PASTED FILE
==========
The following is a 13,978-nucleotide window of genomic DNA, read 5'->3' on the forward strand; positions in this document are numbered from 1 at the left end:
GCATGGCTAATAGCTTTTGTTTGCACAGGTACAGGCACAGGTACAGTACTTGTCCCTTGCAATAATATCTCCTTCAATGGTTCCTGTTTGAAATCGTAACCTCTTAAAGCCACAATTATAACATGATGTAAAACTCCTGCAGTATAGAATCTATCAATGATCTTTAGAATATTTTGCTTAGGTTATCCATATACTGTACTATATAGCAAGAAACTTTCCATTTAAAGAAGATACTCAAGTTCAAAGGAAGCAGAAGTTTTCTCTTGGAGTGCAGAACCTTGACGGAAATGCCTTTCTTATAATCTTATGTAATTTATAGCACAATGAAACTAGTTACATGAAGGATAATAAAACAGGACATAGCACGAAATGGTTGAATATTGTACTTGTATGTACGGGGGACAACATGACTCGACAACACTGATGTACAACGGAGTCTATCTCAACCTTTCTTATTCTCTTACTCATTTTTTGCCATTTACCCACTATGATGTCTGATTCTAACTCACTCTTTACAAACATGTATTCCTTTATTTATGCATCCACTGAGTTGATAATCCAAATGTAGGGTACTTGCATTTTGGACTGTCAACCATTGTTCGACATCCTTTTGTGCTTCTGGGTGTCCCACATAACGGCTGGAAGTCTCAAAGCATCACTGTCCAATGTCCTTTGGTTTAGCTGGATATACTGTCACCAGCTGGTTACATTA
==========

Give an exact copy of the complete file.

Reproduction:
The following is a 13,978-nucleotide window of genomic DNA, read 5'->3' on the forward strand; positions in this document are numbered from 1 at the left end:
GCATGGCTAATAGCTTTTGTTTGCACAGGTACAGGCACAGGTACAGTACTTGTCCCTTGCAATAATATCTCCTTCAATGGTTCCTGTTTGAAATCGTAACCTCTTAAAGCCACAATTATAACATGATGTAAAACTCCTGCAGTATAGAATCTATCAATGATCTTTAGAATATTTTGCTTAGGTTATCCATATACTGTACTATATAGCAAGAAACTTTCCATTTAAAGAAGATACTCAAGTTCAAAGGAAGCAGAAGTTTTCTCTTGGAGTGCAGAACCTTGACGGAAATGCCTTTCTTATAATCTTATGTAATTTATAGCACAATGAAACTAGTTACATGAAGGATAATAAAACAGGACATAGCACGAAATGGTTGAATATTGTACTTGTATGTACGGGGGACAACATGACTCGACAACACTGATGTACAACGGAGTCTATCTCAACCTTTCTTATTCTCTTACTCATTTTTTGCCATTTACCCACTATGATGTCTGATTCTAACTCACTCTTTACAAACATGTATTCCTTTATTTATGCATCCACTGAGTTGATAATCCAAATGTAGGGTACTTGCATTTTGGACTGTCAACCATTGTTCGACATCCTTTTGTGCTTCTGGGTGTCCCACATAACGGCTGGAAGTCTCAAAGCATCACTGTCCAATGTCCTTTGGTTTAGCTGGATATACTGTCACCAGCTGGTTACATTA